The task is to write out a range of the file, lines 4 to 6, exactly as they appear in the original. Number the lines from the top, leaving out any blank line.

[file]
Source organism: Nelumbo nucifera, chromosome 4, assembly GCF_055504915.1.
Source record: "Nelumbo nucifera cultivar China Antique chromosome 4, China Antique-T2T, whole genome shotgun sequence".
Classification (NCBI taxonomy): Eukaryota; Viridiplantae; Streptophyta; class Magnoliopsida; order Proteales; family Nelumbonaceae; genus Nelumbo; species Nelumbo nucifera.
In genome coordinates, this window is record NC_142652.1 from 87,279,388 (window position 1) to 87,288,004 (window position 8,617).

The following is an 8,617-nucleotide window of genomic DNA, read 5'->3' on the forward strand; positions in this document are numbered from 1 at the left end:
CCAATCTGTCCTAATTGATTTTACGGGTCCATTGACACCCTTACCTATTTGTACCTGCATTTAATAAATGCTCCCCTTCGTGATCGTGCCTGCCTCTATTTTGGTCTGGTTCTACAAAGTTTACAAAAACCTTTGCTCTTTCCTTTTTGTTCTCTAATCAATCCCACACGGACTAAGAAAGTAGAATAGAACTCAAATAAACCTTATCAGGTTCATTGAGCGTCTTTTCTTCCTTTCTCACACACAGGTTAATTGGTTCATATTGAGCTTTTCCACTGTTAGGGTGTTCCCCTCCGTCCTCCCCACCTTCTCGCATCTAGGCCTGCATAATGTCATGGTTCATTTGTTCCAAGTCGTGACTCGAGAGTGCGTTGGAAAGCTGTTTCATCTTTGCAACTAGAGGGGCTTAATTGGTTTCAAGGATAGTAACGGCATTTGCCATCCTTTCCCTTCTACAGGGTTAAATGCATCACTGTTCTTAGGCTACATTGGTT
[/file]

In genome coordinates, this window is record NC_142652.1 from 87,279,388 (window position 1) to 87,288,004 (window position 8,617).

The following is an 8,617-nucleotide window of genomic DNA, read 5'->3' on the forward strand; positions in this document are numbered from 1 at the left end:
CCAATCTGTCCTAATTGATTTTACGGGTCCATTGACACCCTTACCTATTTGTACCTGCATTTAATAAATGCTCCCCTTCGTGATCGTGCCTGCCTCTATTTTGGTCTGGTTCTACAAAGTTTACAAAAACCTTTGCTCTTTCCTTTTTGTTCTCTAATCAATCCCACACGGACTAAGAAAGTAGAATAGAACTCAAATAAACCTTATCAGGTTCATTGAGCGTCTTTTCTTCCTTTCTCACACACAGGTTAATTGGTTCATATTGAGCTTTTCCACTGTTAGGGTGTTCCCCTCCGTCCTCCCCACCTTCTCGCATCTAGGCCTGCATAATGTCATGGTTCATTTGTTCCAAGTCGTGACTCGAGAGTGCGTTGGAAAGCTGTTTCATCTTTGCAACTAGAGGGGCTTAATTGGTTTCAAGGATAGTAACGGCATTTGCCATCCTTTCCCTTCTACAGGGTTAAATGCATCACTGTTCTTAGGCTACATTGGTT